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In London, Annan discusses regional hotspots with Prime Minister, top UK officials

In London, Annan discusses regional hotspots with Prime Minister, top UK officials

Beginning the official part of his current visit to the United Kingdom, Secretary-General Kofi Annan today discussed world hotspots with the country's leaders, who endorsed his bid for a second term at the helm of the United Nations.

Mr. Annan, who flew to London earlier this week following a tour of the Middle East, discussed the situation in that region during detailed talks with Prime Minister Tony Blair, according to a United Nations spokesman. The two leaders also touched on Iraq, the Balkans, the proposed global AIDS fund, economic assistance to Africa, and progress in Sierra Leone.

"Following that meeting, the office of the Secretary of State for Foreign Affairs, Jack Straw, issued a statement supporting the Secretary-General's bid for a second term as UN Secretary-General," said spokesman Manoel de Almeida e Silva. "The Secretary-General received the Prime Minister's personal warm endorsement today," he added.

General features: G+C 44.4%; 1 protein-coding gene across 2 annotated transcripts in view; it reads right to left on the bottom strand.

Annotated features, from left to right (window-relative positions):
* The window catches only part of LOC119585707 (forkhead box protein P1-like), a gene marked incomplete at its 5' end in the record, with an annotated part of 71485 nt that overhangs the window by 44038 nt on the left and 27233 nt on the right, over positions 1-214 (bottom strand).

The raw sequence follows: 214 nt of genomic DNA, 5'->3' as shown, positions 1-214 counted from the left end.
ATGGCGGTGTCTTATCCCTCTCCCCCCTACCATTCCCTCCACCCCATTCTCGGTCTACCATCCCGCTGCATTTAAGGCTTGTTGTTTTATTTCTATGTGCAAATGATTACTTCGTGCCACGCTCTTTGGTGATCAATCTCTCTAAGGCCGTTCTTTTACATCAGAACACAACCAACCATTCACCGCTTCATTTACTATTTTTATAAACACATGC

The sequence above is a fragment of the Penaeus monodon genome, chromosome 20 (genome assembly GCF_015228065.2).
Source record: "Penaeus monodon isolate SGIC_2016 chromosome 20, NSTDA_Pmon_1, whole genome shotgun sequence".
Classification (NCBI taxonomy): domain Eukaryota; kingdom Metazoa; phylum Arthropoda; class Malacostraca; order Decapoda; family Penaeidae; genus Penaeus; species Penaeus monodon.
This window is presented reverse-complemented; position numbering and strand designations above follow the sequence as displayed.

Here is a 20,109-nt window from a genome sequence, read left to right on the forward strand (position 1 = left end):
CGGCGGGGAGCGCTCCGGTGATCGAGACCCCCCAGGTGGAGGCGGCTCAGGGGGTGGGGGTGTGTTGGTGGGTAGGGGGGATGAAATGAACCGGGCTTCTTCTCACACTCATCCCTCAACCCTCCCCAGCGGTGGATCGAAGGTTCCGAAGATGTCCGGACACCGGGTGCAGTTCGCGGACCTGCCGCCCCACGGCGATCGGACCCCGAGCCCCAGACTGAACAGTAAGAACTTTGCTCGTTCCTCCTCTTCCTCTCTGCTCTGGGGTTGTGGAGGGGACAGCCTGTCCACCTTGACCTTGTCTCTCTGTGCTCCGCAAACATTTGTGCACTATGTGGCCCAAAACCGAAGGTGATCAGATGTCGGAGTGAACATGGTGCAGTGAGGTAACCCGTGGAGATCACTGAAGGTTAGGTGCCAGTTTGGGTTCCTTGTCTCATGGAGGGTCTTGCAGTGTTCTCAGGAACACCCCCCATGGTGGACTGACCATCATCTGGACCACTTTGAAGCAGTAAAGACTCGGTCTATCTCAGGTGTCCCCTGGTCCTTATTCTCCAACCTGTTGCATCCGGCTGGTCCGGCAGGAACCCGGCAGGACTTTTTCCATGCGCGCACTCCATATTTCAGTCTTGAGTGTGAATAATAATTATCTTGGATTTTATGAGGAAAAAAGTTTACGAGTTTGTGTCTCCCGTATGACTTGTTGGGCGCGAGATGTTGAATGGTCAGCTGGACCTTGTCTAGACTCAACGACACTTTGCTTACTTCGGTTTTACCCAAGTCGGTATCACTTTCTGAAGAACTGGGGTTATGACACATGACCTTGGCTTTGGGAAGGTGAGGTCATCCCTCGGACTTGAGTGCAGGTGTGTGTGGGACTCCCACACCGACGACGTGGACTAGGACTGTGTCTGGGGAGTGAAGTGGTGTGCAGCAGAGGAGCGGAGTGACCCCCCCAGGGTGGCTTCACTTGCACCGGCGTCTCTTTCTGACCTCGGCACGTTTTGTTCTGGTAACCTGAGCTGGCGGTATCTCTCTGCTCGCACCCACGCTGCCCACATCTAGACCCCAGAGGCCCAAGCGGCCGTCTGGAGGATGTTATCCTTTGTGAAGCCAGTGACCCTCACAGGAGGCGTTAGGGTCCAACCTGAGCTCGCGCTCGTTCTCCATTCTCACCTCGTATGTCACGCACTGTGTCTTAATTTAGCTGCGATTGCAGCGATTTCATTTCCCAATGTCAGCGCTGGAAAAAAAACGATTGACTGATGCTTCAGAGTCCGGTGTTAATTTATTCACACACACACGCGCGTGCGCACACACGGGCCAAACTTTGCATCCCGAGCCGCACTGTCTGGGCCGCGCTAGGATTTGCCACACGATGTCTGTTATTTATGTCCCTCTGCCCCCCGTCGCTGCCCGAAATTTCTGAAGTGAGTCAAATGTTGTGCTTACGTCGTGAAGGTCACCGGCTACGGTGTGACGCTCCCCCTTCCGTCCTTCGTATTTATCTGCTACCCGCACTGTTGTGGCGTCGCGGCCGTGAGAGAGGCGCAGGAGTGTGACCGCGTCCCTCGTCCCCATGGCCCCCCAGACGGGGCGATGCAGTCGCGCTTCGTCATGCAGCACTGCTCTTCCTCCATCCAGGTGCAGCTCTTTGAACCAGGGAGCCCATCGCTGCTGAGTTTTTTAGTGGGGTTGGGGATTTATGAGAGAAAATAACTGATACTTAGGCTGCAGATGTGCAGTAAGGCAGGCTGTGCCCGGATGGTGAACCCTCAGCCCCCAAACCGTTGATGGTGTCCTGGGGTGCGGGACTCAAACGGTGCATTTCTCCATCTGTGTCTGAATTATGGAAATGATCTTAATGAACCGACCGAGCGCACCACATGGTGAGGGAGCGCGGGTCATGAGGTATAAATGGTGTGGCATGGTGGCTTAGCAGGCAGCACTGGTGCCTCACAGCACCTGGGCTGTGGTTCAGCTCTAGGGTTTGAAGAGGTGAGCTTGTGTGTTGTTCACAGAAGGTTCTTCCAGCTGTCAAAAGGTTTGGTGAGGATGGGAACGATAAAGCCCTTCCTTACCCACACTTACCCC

The Secretary-General later held talks with the Secretary-General of the Commonwealth, Donald McKinnon, who briefed Mr. Annan on Commonwealth activities in Fiji and land reform in Zimbabwe. They also touched on the situation in West Africa, including the proposed special court for Sierra Leone, as well as the upcoming World Conference on Racism and UN efforts to combat AIDS.

Mr. Annan later attended a working lunch with Clare Short, the Secretary for International Development. "Their wide-ranging discussions included issues in Africa, peacekeeping training and rapid reaction, the architecture of the proposed Global Fund for AIDS, and humanitarian situations as well as security for humanitarian workers, among other topics," Mr. de Almeida e Silva said.

During a subsequent meeting with Geoffrey Hoon, the Secretary of State for Defence, Mr. Annan raised "the issue of the training of African troops for peacekeeping in Africa by the United Kingdom and other advanced military countries," the spokesman said. Discussions also covered UN peace operations as well as the situations Sierra Leone, Bosnia and Herzegovina, and Kosovo.